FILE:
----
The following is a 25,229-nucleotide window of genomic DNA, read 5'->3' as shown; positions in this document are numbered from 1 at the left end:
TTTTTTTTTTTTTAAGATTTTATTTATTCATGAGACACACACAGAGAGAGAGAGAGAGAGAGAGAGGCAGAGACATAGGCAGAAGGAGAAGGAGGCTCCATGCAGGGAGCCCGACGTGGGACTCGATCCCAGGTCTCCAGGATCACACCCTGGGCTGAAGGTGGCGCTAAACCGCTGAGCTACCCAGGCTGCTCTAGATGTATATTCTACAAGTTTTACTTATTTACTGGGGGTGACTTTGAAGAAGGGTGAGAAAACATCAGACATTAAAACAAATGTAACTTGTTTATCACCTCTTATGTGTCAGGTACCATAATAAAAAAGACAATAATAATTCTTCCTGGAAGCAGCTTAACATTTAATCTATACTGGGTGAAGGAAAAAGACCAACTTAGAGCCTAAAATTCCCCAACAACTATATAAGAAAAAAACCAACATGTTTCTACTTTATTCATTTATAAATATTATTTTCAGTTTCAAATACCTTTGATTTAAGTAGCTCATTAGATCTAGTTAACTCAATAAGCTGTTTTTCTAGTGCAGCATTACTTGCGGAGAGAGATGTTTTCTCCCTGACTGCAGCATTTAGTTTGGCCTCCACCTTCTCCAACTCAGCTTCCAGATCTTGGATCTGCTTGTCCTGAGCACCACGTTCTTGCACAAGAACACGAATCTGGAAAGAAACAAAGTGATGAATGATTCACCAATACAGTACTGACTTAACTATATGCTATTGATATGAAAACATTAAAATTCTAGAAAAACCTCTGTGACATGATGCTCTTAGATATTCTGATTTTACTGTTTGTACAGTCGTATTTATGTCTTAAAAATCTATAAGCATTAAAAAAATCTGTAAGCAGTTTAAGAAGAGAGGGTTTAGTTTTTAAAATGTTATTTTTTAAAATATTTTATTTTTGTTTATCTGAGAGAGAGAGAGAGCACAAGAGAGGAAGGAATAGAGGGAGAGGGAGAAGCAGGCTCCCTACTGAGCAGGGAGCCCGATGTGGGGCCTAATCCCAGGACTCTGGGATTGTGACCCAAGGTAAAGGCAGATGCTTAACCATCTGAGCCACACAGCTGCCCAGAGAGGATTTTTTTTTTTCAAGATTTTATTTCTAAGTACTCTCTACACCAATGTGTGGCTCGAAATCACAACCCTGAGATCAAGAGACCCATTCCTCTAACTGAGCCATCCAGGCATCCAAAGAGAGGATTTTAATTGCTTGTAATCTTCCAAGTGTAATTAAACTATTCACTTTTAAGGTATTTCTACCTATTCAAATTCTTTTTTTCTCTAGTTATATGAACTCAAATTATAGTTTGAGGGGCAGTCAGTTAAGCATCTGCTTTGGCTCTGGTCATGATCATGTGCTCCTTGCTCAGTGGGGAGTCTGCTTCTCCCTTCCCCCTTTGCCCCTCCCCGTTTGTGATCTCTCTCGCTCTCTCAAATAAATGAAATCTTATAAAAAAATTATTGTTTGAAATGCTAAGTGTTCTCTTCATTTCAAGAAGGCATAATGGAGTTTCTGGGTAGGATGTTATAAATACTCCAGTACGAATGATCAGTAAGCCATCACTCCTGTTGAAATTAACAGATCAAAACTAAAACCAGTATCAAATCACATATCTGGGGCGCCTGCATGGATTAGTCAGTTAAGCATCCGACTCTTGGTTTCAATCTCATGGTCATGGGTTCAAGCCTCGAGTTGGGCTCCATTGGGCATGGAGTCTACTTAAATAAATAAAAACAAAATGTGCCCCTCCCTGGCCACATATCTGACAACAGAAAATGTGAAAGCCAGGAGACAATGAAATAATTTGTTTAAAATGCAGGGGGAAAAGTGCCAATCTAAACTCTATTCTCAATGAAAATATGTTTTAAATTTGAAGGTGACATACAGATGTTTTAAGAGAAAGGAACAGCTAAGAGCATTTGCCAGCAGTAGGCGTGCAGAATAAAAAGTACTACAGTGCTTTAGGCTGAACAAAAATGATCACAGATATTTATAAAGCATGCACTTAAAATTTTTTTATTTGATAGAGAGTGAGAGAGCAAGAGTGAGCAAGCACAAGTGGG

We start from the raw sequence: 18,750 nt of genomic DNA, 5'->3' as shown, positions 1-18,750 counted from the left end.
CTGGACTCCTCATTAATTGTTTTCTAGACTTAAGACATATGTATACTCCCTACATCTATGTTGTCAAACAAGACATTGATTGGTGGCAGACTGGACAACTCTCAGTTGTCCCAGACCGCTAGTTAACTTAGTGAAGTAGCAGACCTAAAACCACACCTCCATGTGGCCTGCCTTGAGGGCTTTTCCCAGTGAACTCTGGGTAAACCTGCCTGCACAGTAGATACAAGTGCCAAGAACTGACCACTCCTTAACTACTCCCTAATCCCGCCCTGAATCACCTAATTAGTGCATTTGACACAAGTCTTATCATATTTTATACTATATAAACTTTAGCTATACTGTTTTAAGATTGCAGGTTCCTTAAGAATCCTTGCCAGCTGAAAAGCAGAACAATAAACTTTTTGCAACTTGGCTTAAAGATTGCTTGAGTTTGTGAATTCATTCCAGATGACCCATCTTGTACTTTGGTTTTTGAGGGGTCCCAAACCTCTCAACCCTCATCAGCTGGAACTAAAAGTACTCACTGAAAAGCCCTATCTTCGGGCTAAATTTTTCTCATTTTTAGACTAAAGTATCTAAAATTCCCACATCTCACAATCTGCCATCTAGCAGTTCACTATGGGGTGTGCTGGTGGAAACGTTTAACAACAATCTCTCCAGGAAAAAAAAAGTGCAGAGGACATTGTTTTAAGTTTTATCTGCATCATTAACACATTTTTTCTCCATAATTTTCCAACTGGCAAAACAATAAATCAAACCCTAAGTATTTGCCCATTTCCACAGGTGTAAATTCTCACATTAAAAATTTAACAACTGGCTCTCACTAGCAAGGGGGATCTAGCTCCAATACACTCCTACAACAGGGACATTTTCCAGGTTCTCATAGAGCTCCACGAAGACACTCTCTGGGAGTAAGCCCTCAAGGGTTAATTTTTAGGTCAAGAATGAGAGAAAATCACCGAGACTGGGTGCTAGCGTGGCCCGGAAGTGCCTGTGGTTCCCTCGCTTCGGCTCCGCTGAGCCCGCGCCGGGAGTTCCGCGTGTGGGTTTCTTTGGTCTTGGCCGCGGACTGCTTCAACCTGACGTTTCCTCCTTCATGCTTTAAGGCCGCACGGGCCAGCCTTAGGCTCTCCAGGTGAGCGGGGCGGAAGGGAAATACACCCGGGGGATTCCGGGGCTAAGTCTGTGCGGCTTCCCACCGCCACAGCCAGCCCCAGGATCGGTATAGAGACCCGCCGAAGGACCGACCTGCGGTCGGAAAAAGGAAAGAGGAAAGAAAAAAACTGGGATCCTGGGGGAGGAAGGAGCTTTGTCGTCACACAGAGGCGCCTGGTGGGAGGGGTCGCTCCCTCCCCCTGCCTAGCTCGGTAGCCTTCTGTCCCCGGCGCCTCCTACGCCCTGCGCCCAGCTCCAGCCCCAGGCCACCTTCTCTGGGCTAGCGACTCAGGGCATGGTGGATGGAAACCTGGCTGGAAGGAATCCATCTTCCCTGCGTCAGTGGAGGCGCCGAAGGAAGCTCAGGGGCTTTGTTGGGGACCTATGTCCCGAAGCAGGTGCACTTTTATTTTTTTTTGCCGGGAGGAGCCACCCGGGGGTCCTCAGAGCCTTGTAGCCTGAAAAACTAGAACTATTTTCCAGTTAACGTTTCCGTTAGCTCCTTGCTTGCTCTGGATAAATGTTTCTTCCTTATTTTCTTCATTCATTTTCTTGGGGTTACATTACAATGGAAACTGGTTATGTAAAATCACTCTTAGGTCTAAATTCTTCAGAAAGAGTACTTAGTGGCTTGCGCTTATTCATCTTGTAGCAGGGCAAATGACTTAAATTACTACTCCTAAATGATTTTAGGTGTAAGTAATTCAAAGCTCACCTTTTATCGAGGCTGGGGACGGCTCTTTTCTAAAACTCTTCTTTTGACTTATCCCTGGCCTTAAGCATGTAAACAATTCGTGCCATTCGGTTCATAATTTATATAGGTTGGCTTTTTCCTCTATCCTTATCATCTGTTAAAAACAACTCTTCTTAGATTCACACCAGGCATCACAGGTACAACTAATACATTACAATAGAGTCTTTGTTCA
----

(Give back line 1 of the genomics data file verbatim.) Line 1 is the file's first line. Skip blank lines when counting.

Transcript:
The following is a 25,229-nucleotide window of genomic DNA, read 5'->3' as shown; positions in this document are numbered from 1 at the left end: